Indexes

Sometimes it is useful to keep count of the iterations of the loop in a numerical way, even in for/in loops. For example, when rendering a list of items, one might want to use different colors for even vs. odd items.

While it is of course possible to manually define and increment a counter variable, Oxygene provides an enhancement to the for loop syntax to take care of this:

for each s in list index i do {...}

In this example, s remains the loop iterator, and will contain the values obtained from the sequence as the loop progresses. At the same time, i is introduced as a second loop value of type Integer and will be incremented with each iteration.

for each from Shortcut Syntax

Oxygene provides shortcut syntax for combining a for/in loop and a from query expression.

The normal syntax for using an expression inside a for loop would look like this:

for each i in (from i2 in myList where i2 > 5) do {...}

Note how an extra variable needs to be defined inside the clause that, in essence, represents the same element as the outer loop variable.

You can write the same in a more natural way, by combining the iterator variable and the query expression variable into one:

for each from i in myList where i > 5 do {...}

Prematurely Exiting the Loop or a Loop Iteration

Like all loops, for Loops can be exited prematurely using the break and exit statements, and a single loop iteration can be cut short by using the continue statement, which jumps to the next loop iteration.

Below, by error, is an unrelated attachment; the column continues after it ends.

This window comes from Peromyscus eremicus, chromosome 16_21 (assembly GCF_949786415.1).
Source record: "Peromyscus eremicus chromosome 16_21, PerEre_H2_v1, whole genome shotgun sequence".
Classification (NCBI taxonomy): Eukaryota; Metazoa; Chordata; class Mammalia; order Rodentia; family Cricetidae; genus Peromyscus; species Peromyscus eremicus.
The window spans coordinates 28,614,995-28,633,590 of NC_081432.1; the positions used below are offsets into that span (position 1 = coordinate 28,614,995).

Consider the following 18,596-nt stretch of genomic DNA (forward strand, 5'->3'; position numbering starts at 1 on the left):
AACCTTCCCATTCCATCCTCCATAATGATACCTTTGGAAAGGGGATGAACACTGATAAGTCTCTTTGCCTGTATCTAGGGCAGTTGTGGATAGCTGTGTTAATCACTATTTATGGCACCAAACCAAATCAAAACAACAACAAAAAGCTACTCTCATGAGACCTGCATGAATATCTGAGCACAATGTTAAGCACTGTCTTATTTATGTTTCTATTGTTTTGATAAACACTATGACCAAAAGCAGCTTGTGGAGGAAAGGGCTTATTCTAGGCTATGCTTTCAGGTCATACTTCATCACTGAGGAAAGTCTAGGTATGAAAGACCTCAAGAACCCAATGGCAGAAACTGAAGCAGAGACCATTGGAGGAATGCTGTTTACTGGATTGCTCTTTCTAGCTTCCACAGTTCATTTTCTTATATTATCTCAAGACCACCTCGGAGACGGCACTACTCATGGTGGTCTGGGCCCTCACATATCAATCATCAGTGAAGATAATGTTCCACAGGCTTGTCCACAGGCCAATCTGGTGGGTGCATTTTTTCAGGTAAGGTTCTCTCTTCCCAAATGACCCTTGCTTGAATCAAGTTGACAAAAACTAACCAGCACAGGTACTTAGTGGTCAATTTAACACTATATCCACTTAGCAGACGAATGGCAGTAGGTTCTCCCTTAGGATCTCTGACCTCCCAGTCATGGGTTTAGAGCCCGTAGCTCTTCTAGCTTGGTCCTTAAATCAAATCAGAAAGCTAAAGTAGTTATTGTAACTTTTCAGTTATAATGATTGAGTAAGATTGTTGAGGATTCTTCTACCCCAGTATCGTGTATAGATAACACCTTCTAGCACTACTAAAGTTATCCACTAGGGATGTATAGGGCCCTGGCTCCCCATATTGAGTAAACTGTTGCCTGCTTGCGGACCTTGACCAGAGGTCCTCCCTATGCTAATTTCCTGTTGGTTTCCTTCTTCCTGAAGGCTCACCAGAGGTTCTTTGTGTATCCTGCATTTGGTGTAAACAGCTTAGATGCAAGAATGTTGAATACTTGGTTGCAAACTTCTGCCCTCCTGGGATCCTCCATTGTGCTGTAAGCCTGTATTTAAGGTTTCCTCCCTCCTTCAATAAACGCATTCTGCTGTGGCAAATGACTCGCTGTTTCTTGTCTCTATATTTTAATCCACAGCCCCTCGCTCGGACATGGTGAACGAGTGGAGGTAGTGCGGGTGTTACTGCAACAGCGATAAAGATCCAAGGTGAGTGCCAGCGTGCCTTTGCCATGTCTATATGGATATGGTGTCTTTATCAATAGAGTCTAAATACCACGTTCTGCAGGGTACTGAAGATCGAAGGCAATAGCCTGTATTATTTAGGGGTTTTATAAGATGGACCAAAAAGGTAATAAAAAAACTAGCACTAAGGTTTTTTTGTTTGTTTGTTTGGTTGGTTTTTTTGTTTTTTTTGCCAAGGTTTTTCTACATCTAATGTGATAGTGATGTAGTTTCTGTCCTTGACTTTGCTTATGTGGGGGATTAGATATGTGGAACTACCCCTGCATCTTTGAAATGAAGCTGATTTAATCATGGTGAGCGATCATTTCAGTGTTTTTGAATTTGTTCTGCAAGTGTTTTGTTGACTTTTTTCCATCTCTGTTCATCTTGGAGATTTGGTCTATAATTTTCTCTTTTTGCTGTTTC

Parallel Loops

It's possible to process the body of the loop in parallel, usually leveraging multiple threads and CPU cores.

.NET Only

Parallel for loops are currently only supported on .NET.

A for loop can be turned parallel simply by adding the keyword to it, as shown below:

for parallel i: Integer := 0 to 10 do {...}

Using this syntax, the individual iterations of the loop are automatically spread over multiple threads and CPU cores. But this is done smartly, and in a way that leverages core OS resources to distribute the load onto a number of threads that makes sense for the current hardware. A loop of 1000 items will not just create a thousand threads, which would be terrible for performance. Instead, the number of threads and how to create them will be handled at runtime by the OS, and take into account factors such as the number of available CPU cores and overall load on the system at the time.

This is true for all Parallelism features in Oxygene (and Elements in general).

Although the loop will execute individual iterations asynchronously (and, nota bene, not necessarily in a predetermined order), the loop itself does not finish and pass execution to the code that follows it until all iterations are complete.

If an exception occurs in any one of the iterations, the loop is canceled, finishing the currently running iterations. The exception(s) will be wrapped in a new exception that will be re-thrown in the context of the original code and thread.

The use of exit is not allowed in parallel for loops. The break keyword can be used, and will stop the loop from starting up further iterations, but (similar to the exception behavior described above), any iterations already running will continue until they completed. The continue keyword will work as expected, as it only affects the current iteration.

Limitations of Parallel Loops

Parallel For Loops support both for/to and for each loop types. However, the downto and step syntaxes are currently not supported.

for Loops and begin/end blocks.

On its own, the for loop only takes a single statement to be executed for each iteration. To execute more than one statement, multiple statements can be grouped using a begin/end Block Statement:

for i: Integer := 0 to 10 do begin
  DoSomething();
  DoSomethingElse();
end;

See also